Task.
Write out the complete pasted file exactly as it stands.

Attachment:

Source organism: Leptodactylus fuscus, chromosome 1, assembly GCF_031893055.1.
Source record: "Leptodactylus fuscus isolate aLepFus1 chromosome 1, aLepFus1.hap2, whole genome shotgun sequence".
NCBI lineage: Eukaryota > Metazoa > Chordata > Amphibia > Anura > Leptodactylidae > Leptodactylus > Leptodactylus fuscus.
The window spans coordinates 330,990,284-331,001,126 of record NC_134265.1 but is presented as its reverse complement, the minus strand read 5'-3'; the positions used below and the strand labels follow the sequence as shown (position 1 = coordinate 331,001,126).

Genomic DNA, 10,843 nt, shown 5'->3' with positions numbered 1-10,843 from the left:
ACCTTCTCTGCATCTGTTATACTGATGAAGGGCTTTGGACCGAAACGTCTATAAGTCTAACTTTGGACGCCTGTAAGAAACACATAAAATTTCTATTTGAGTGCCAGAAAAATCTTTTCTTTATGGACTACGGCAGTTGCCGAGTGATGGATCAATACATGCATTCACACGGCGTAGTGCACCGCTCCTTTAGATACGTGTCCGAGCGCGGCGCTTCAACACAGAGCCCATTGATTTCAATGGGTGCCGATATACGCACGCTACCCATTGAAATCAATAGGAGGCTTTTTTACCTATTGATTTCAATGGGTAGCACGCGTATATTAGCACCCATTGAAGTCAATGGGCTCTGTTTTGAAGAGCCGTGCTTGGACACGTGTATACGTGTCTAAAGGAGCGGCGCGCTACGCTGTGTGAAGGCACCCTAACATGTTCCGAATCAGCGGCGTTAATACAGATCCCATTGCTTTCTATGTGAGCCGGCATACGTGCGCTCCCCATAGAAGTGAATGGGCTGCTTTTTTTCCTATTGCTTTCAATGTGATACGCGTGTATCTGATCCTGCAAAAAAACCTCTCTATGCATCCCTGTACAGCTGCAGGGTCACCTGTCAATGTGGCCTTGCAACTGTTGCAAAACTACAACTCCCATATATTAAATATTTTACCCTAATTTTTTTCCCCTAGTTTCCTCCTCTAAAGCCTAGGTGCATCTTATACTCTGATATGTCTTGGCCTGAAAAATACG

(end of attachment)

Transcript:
Source organism: Leptodactylus fuscus, chromosome 1, assembly GCF_031893055.1.
Source record: "Leptodactylus fuscus isolate aLepFus1 chromosome 1, aLepFus1.hap2, whole genome shotgun sequence".
NCBI lineage: Eukaryota > Metazoa > Chordata > Amphibia > Anura > Leptodactylidae > Leptodactylus > Leptodactylus fuscus.
The window spans coordinates 330,990,284-331,001,126 of record NC_134265.1 but is presented as its reverse complement, the minus strand read 5'-3'; the positions used below and the strand labels follow the sequence as shown (position 1 = coordinate 331,001,126).

Genomic DNA, 10,843 nt, shown 5'->3' with positions numbered 1-10,843 from the left:
ACCTTCTCTGCATCTGTTATACTGATGAAGGGCTTTGGACCGAAACGTCTATAAGTCTAACTTTGGACGCCTGTAAGAAACACATAAAATTTCTATTTGAGTGCCAGAAAAATCTTTTCTTTATGGACTACGGCAGTTGCCGAGTGATGGATCAATACATGCATTCACACGGCGTAGTGCACCGCTCCTTTAGATACGTGTCCGAGCGCGGCGCTTCAACACAGAGCCCATTGATTTCAATGGGTGCCGATATACGCACGCTACCCATTGAAATCAATAGGAGGCTTTTTTACCTATTGATTTCAATGGGTAGCACGCGTATATTAGCACCCATTGAAGTCAATGGGCTCTGTTTTGAAGAGCCGTGCTTGGACACGTGTATACGTGTCTAAAGGAGCGGCGCGCTACGCTGTGTGAAGGCACCCTAACATGTTCCGAATCAGCGGCGTTAATACAGATCCCATTGCTTTCTATGTGAGCCGGCATACGTGCGCTCCCCATAGAAGTGAATGGGCTGCTTTTTTTCCTATTGCTTTCAATGTGATACGCGTGTATCTGATCCTGCAAAAAAACCTCTCTATGCATCCCTGTACAGCTGCAGGGTCACCTGTCAATGTGGCCTTGCAACTGTTGCAAAACTACAACTCCCATATATTAAATATTTTACCCTAATTTTTTTCCCCTAGTTTCCTCCTCTAAAGCCTAGGTGCATCTTATACTCTGATATGTCTTGGCCTGAAAAATACG